Tips for Streaming Mapping

Discussion in 'Tutorials & Resources' started by Grizzly Berry, Aug 16, 2016.

  1. Grizzly Berry

    aa Grizzly Berry

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    Streaming TF2 Mapping


    In this guide we won't be going over much technical information, as there are plenty of resources available for that sort of thing. What we'll be talking about is how to retain an audience. Remember, there is no right or wrong way to stream, but these are some suggestions that we believe will improve the quality of any channel.

    Talk
    Perhaps the number one issue I noticed with last Jam’s streamers was the lack of talking. It is going to be very hard to hold a viewer’s attention with just mapping and music. Unless they are familiar with mapping (which the majority aren’t), they are unlikely to understand what’s going on and without your voice to explain, they will be lost and lose interest. Get a microphone. It doesn’t have to be top quality. It can be a gaming headset or a cheap Walmart mic, but get something. This is at the top of the list for things streamers need.

    Once you have your microphone set up, talk, even if nobody is watching. Especially if nobody is watching. It will be weird at first, but you’ll get used to it. Viewers are much more likely to stick around if someone is talking when they start watching. Explain what you’re doing, talk about your day, your favorite map, anything. Just talk. If you want to take it one step further, bring some energy to it. If mapping is your passion show that in your voice.


    Use your size to your advantage

    A lot of people can be discouraged due to a low view count, but instead of viewing it as a negative, use it to your advantage. One thing smaller channels have over larger channels is the ability to interact with viewers much more easily. Keep an eye on your chat, and be sure to reply to any questions people may have. Having multiple monitors makes it easy to see what’s happening, but if that’s not an option, the Twitch app for mobile devices also lets you access chat. If viewers show up to a stream and feel ignored, they are very likely to leave for a streamer who does address them.


    Personality
    It’s important to showcase your personality to give viewers an idea of who you are. This can be done in a lot of different ways such as the music you listen to, your stream overlay, and talking with them, but perhaps the best way to show viewers who you are is to actually show them. A facecam is a great way to create a connection between the streamer and viewer. It makes the stream much more personal.


    Visual Quality
    One thing often overlooked when streaming is the visual quality of what you are showing. At it’s basic level, your bitrate is the first place to look. Give yourself a decent bitrate for your connection, without going overboard (which limits your audience to those with decent connections themselves.) The higher your bitrate, the better your stream will look in motion, but the more bandwidth it will take up. The lower it is, the harder it will be to understand what you are doing. Crash typically sets his bitrate at 2800kbps and Grizzly at 1800kbps. Look at their recent VODs on Twitch for an example, or experiment and see what works best for you.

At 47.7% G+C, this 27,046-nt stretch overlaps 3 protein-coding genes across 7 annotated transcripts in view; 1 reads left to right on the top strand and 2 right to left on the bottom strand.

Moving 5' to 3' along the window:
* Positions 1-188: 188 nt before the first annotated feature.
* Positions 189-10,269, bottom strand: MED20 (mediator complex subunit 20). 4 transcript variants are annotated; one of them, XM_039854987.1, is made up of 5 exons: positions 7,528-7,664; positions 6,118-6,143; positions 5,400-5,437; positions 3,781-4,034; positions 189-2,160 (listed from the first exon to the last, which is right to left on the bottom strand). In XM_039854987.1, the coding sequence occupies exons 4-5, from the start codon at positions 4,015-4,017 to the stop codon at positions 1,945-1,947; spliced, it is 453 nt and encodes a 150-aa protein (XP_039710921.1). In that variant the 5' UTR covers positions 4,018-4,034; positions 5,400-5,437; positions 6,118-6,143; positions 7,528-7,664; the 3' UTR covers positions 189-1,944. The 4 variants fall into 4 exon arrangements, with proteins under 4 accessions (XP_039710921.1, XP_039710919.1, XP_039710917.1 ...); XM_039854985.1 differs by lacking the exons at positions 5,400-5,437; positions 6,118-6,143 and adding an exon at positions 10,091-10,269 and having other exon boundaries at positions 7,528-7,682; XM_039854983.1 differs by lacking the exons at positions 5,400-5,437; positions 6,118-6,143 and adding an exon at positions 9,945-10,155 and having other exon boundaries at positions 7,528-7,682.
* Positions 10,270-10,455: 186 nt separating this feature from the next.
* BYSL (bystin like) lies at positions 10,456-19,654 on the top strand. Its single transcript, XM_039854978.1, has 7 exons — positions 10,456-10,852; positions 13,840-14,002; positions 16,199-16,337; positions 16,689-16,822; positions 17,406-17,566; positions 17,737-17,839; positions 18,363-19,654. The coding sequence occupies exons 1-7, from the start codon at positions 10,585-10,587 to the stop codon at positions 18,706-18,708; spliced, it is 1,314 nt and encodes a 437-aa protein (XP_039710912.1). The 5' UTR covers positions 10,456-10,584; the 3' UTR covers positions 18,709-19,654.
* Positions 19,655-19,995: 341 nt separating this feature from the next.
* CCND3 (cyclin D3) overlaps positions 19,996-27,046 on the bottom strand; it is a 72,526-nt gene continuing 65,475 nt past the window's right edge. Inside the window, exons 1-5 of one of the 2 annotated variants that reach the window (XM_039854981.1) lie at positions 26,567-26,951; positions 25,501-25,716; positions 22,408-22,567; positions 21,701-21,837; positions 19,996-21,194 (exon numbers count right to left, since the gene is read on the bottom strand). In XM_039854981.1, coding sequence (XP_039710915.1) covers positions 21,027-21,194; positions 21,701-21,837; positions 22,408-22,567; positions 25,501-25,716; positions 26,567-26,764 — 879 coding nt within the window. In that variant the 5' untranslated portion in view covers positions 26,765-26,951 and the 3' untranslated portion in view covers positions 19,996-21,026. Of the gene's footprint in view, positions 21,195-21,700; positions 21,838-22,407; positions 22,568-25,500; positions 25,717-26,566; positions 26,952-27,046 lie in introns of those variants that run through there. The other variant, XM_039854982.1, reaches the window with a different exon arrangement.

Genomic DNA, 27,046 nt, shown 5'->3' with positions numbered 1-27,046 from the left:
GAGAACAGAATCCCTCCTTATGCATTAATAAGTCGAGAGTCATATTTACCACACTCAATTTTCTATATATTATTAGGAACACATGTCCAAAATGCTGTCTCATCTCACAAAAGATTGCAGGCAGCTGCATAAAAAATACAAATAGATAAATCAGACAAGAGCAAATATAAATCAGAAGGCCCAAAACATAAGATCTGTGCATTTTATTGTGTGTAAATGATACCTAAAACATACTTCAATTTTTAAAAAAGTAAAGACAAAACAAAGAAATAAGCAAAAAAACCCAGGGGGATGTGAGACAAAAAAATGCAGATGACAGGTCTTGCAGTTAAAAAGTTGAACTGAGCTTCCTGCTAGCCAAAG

In addition to bitrate, you also want to present your work in a neat, easy to understand way. A bit more emphasis on the 3d view is important, as most viewers will be focusing on this window. Also be sure to turn on Texture Shaded mode to help them see your brushwork clearer.

    Another way to help up your streams quality is by using a custom overlay of sorts. Something to make your stream stand out and look a bit more produced. You can include relevant information such as current song playing, recent followers, or just some branding for yourself. Anything is better than just a boring shot of Hammer.


    Closing comments
    Streaming can be difficult, especially when done for long periods of time. Do your best to keep morale high. TF2 is a tight-knit community and larger streams typically send their viewers to others once they’re done for the day, so if they like what you’re doing, there’s a good chance you’ll see some of that. Oh, and make good maps. That helps too.

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    This guide is by @Crash and @Grizzly Berry.

    Crash is a senior staff member at TF2Maps.net, has a YouTube channel dedicated to mapping, and is known for having made Glassworks, Probed, and Trainsawlaser. Grizzly is best known for his YouTube channel, and has also been a member of the mapping community since 2010. Combined they have over 8,000 followers on Twitch.

    https://www.twitch.tv/ueakcrash | https://www.twitch.tv/grizz1yberry
     
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  2. Fr0Z3nR

    aa Fr0Z3nR Creator of blackholes & memes. Destroyer of forums

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    Something to add to this awesome guide: There are people who have used streaming as a way to cope with anxiety, panic and depression. Notably General Mittenz stands out the most, but if you google Streaming with Anxiety it you'll find a lot of people who have used it to varying results.

    Something to consider.
     
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  3. Grizzly Berry

    aa Grizzly Berry

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    Streaming can also help with public speaking and holding conversation with others. I've noticed my ability to form coherent sentences has improved a lot since streaming.
     
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